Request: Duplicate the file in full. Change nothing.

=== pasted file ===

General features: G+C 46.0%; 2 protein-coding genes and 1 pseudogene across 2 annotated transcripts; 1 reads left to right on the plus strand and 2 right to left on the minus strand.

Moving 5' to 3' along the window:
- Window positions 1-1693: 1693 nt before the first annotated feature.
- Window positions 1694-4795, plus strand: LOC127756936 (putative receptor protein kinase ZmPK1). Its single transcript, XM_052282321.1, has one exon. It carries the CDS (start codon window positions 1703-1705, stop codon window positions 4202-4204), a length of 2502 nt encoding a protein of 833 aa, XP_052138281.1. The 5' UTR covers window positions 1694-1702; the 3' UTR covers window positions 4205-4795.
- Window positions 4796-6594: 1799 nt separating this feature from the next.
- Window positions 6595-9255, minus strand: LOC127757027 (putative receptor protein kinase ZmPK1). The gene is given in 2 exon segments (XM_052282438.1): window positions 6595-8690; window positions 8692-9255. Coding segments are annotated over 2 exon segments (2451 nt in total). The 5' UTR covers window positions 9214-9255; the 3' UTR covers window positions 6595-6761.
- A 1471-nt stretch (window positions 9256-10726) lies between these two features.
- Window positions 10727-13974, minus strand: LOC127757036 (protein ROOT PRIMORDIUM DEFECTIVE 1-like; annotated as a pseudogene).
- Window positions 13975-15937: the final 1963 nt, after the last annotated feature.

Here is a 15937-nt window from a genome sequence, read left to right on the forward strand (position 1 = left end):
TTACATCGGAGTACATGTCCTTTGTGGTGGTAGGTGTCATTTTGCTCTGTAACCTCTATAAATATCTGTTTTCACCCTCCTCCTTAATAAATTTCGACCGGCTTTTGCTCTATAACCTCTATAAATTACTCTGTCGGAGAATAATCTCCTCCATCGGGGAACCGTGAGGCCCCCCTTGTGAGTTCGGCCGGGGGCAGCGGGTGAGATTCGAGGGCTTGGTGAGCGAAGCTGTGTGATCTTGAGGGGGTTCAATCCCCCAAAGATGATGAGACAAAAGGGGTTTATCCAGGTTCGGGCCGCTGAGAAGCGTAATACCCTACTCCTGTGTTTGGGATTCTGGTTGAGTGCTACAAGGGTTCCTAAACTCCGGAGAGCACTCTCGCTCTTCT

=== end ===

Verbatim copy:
General features: G+C 46.0%; 2 protein-coding genes and 1 pseudogene across 2 annotated transcripts; 1 reads left to right on the plus strand and 2 right to left on the minus strand.

Moving 5' to 3' along the window:
- Window positions 1-1693: 1693 nt before the first annotated feature.
- Window positions 1694-4795, plus strand: LOC127756936 (putative receptor protein kinase ZmPK1). Its single transcript, XM_052282321.1, has one exon. It carries the CDS (start codon window positions 1703-1705, stop codon window positions 4202-4204), a length of 2502 nt encoding a protein of 833 aa, XP_052138281.1. The 5' UTR covers window positions 1694-1702; the 3' UTR covers window positions 4205-4795.
- Window positions 4796-6594: 1799 nt separating this feature from the next.
- Window positions 6595-9255, minus strand: LOC127757027 (putative receptor protein kinase ZmPK1). The gene is given in 2 exon segments (XM_052282438.1): window positions 6595-8690; window positions 8692-9255. Coding segments are annotated over 2 exon segments (2451 nt in total). The 5' UTR covers window positions 9214-9255; the 3' UTR covers window positions 6595-6761.
- A 1471-nt stretch (window positions 9256-10726) lies between these two features.
- Window positions 10727-13974, minus strand: LOC127757036 (protein ROOT PRIMORDIUM DEFECTIVE 1-like; annotated as a pseudogene).
- Window positions 13975-15937: the final 1963 nt, after the last annotated feature.

Here is a 15937-nt window from a genome sequence, read left to right on the forward strand (position 1 = left end):
TTACATCGGAGTACATGTCCTTTGTGGTGGTAGGTGTCATTTTGCTCTGTAACCTCTATAAATATCTGTTTTCACCCTCCTCCTTAATAAATTTCGACCGGCTTTTGCTCTATAACCTCTATAAATTACTCTGTCGGAGAATAATCTCCTCCATCGGGGAACCGTGAGGCCCCCCTTGTGAGTTCGGCCGGGGGCAGCGGGTGAGATTCGAGGGCTTGGTGAGCGAAGCTGTGTGATCTTGAGGGGGTTCAATCCCCCAAAGATGATGAGACAAAAGGGGTTTATCCAGGTTCGGGCCGCTGAGAAGCGTAATACCCTACTCCTGTGTTTGGGATTCTGGTTGAGTGCTACAAGGGTTCCTAAACTCCGGAGAGCACTCTCGCTCTTCT